Half of UAE residents want to see an outright ban on disposable coffee cups, foam egg boxes and plastic bags in an effort to help tackle the planet’s escalating problem with plastic.
A survey conducted by YouGov of 1,017 residents on the topic revealed widespread concern about single-use plastics. Fifty-two per cent of respondents said they were “greatly concerned” about the use of plastic, with the greatest worry expressed by people who live in Dubai and Abu Dhabi.
Almost two thirds say excessive plastic waste is leading to environmental degradation.
Two out of five respondents said they were aware of government efforts to discourage plastic use. Recent legislation includes a federal law aimed at recycling 75 per cent of waste.
The UAE’s waste generation per capita is about 1.2 to 1.3 kilograms per day, which is among the world’s highest. Around three quarters of that ends up in landfills, according to figures released by the Ministry of Climate Change and the Environment in May.
The YouGov survey found that people age 40 and older were the most worried about the effect of plastic. Sixty-one per cent of them reported concerns about the use of plastic in their cities, while more than three quarters said they are worried about the impact of plastic on the planet — more than the younger generations.
People between age 30 to 34 reuse plastic more than any other age bracket at 81 per cent, according to the survey. Those between 25 and 29 reuse plastic the least at 72 per cent.
The vast majority of respondents, 83 per cent, said reducing plastic use was the best way to protect the environment. More than half of them also said carrying a bottle to refill water and not using disposable plastic cutlery was key.
Respondents said they would support a ban on a range of plastic items, particularly of disposable coffee cups, foam egg boxes, drinking straws, wet wipes and plastic bags.
Plastic cutlery and excess packaging for takeaway food was flagged as one of the biggest concerns in a discussion on the topic on the Plastic Free UAE Facebook page — where members share tips on how to reduce its use.
“The plastic cutlery; the additional box for the burger. It’s really tragic to see it just thrown away,” wrote a member of the closed group, Hazeena Joshi, 32, from Singapore.
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Plastic bags were another big concern.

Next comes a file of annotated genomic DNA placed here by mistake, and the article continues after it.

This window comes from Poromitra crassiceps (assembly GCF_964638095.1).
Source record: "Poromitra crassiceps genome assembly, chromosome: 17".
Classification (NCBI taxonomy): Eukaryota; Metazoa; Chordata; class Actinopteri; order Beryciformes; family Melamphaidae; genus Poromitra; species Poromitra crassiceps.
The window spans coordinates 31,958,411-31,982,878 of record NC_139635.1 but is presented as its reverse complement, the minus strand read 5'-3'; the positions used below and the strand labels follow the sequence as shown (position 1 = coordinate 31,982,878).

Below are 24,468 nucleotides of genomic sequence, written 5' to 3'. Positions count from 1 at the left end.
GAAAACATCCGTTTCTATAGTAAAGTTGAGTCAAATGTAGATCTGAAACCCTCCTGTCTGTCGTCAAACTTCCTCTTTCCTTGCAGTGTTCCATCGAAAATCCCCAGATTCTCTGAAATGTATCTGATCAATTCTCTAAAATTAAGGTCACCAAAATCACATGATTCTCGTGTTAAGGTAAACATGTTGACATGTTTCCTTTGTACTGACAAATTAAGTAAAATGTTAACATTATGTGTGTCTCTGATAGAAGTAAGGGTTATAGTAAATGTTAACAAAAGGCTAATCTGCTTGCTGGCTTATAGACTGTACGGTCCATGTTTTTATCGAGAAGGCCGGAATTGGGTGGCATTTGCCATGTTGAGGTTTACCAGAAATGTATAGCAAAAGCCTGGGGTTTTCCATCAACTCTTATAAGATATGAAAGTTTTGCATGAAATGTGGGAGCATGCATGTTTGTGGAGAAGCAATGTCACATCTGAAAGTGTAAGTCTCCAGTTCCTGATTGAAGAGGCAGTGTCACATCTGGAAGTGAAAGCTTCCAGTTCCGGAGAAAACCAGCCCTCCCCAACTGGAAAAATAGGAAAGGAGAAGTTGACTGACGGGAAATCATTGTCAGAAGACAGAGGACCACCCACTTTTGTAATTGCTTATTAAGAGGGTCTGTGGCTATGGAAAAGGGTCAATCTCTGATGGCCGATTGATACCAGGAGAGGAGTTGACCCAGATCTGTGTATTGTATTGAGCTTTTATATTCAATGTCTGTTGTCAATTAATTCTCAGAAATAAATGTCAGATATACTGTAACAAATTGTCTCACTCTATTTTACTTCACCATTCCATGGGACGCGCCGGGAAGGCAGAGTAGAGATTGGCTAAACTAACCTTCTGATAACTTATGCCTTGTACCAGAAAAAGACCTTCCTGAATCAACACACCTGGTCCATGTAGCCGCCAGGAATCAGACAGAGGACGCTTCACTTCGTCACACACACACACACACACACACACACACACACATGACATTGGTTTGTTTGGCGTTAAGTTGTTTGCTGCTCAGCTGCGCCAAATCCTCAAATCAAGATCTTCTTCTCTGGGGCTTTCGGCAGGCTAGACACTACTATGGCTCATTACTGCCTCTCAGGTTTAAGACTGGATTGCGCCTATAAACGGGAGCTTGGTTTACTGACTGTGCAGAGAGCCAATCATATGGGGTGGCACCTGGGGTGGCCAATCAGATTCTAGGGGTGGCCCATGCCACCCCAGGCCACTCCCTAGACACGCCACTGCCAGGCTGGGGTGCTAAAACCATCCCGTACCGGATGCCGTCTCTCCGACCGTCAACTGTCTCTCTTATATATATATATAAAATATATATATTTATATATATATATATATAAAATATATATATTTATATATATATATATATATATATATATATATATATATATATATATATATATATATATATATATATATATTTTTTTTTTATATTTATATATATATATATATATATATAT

“There needs to be a plastic bag ban in place,” said Amanda Lonsdale, 44, from the UK.
“Use paper bags or encourage customers to bring their own reusable bags. I’ve been using Lulu reusable shopping bags for 10 years. I think they cost me Dh10 each, not one has broken yet.”
Group member Gemma Daly, 33, from the UK, said helpers at checkouts in supermarkets bagging one item per bag is a major issue.
“It’s a good shock to the system when I head back the UK and see the progress they’ve made to reduce plastic bag use in supermarkets.”
She uses her own bags and said she gets “weird looks” every time.
“I mainly shop in Kibsons where they provide paper wrapping for fruits and vegetables,” said Ms Daly.
Other businesses across the UAE are also starting to take a stand against plastic.
In June, Waitrose imposed a Dh0.25 charge per single-use plastic bag in its Abu Dhabi stores, with all proceeds to be donated to Emirates Wildlife Society. The trial resulted in a 74 per cent reduction of plastic use.
In July, the Royal Orchid Group of restaurants stopped providing plastic cutlery along with takeaway orders unless specifically requested.
“It took a while for customers to accept this but eventually everyone co-operated,” said Anisha Sharma, the group’s marketing director.
“We aim to slowly but surely cut down on the use of plastic but sometimes it is hard to find alternatives.”
Royal Orchid has also taken steps to reduce the amount of plastic used in packaging and transport of food.
“Staff are made aware and educated in the subject. They are small steps but in the right direction,” she said.
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